Votive terracotta figures are found widely in the districts of Bastar, Jhabua, Sarguja, Raigarh, and Mandla. Clay icons are placed on the borders of villages to ward off evil spirits, to appease and propitiate unseen forces, and also to seek their blessings for a trouble-free and happy life. Icons of Matri Devi or the Mother Goddess, known as Mai among tribals, are installed and propitiated to guard villagers from plague, fever, and epidemics. The idols have various names, linked to the name of the village: Khanda Mai, Banjarin Mai, Kankalin Mai, and Chechak Mai.
The tribals of Bilaspur have animal and human figures on their roof tiles. The Baigas and Gonds of the Mandla region make figures with sunken eyes and big noses, with their head covered with animal hairs. These are linked in some form with witchcraft and evil spirits and are placed in fields or on roof tops as protection. Sacred spaces under trees also have votive terracotta offerings. A wooden pillar intricately carved with figures of gods and animals is installed in the central courtyard of temples, known as the devgudi. Clay images of gods and goddesses are also installed in the temples. Propitiation of the deities is done with votive terracotta offerings. Horses are a common form of terracotta figurines. The terracotta elephants of Chindwara are depicted with two riders sitting on a howdah. Howdah elephants are crafted in Bastar, Mandla, and Betul. They are sometimes used as the sinhasan or seat of the Mother Goddess. Betul specialises in animal figures.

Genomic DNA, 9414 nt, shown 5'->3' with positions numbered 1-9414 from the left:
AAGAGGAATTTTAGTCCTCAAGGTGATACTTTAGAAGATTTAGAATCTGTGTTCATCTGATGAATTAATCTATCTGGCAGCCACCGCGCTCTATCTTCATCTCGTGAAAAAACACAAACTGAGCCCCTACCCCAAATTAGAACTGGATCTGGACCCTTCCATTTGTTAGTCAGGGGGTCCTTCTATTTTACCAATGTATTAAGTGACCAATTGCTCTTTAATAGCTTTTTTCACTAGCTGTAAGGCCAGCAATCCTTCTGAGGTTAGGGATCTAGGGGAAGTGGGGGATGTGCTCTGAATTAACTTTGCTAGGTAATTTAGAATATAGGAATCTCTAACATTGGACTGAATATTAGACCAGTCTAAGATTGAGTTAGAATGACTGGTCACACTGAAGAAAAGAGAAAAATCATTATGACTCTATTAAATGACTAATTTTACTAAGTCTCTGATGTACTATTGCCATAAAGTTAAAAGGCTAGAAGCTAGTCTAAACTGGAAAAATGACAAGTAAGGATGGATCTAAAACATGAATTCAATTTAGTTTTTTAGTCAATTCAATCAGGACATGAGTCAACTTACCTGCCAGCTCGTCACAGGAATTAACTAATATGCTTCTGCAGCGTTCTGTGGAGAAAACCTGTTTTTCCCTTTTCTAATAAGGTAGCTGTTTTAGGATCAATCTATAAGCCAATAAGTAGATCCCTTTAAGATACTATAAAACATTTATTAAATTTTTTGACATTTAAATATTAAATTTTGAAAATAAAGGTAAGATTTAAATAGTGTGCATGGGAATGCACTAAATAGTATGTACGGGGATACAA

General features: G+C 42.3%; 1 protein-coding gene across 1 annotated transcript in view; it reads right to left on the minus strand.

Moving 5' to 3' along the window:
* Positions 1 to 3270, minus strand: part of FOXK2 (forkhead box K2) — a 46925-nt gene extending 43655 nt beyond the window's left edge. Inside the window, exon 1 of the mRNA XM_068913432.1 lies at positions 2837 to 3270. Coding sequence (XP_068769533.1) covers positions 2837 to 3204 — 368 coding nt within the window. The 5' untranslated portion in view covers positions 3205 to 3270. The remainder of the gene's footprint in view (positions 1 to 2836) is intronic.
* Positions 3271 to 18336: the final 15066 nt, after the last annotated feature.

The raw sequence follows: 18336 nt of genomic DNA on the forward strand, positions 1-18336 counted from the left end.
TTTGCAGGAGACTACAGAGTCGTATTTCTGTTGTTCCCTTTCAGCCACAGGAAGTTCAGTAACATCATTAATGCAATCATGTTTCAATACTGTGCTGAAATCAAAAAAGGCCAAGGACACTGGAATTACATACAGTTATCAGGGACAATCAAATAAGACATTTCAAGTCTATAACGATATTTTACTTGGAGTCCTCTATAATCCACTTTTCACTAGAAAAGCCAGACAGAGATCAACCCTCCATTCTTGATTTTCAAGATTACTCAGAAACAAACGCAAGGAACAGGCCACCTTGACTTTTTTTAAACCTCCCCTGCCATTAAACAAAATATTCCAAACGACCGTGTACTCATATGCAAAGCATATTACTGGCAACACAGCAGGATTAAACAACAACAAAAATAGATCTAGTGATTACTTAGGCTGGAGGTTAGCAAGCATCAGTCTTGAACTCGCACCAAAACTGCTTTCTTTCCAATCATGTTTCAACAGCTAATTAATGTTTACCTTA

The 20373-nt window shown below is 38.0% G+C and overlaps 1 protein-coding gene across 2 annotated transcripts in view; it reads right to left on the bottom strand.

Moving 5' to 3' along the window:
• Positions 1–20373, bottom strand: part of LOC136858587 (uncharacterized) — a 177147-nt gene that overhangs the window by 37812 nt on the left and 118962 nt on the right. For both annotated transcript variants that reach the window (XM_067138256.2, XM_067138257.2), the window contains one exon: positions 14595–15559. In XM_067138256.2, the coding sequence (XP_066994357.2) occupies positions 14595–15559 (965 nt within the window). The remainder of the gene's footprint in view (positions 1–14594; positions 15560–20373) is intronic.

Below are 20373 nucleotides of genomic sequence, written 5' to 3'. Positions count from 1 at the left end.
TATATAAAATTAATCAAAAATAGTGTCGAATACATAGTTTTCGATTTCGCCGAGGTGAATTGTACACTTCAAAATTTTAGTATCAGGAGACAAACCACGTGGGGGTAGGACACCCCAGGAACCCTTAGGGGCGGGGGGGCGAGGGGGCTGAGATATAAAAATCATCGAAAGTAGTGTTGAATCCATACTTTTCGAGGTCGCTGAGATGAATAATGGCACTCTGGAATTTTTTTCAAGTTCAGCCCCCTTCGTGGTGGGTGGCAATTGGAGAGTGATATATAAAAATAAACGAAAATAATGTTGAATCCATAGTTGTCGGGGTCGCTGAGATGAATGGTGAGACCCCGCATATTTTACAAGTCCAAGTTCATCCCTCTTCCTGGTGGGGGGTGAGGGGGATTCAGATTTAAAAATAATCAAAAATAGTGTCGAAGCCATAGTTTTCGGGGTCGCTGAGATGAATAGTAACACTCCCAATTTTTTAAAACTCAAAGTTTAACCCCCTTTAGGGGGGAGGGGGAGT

The mud walls of houses are adorned with clay murals, clay relief, or carvings, usually done by women. Clay is mixed with paddy husk and cow dung in this process, and the motifs are include traditional chauk or square motifs and animal figures on the internal and external walls of the houses. This relief work is bare and unpainted. In Rewa and Shahdol, life-size figures of gods and goddesses like Ganesha, Hanuman, Shiva, and Kali, depicted on the interior walls of the houses, give them a temple-like aura. The facial features are finely carved and embellished with fine lines.
Tribal terracotta masks form a part of all community celebrations and are very popular in the regions of Bastar, Sarguja, Mandla, and Betul. The Chher Chhera festival is celebrated with young men and women wearing masks dancing and singing. Clay masks are made out of clay pots or matkas with holes for eyes and with clay noses stuck on them. Masks are coloured red and are used in folk plays and dances. Matkas turned upside down with bold and grotesque features are seen fixed on bamboo poles in fields acting as scarecrows. The tribal groups of Sahariya, Gond, Baiga, and Pardhan make attractive grain storage bins embellished with carved animal and human figures.
Lamps or diyas are also common terracotta products. The famous chidiya diya of Sarguja is a complicated wheel-thrown oil lamp and works on the siphon principle. The bird’s belly is detachable and has a tube-like opening by which it is filled with oil. Since it is kept lit at the devgudi of the Mother Goddess, it is known as Mata Diya or Mother Lamp.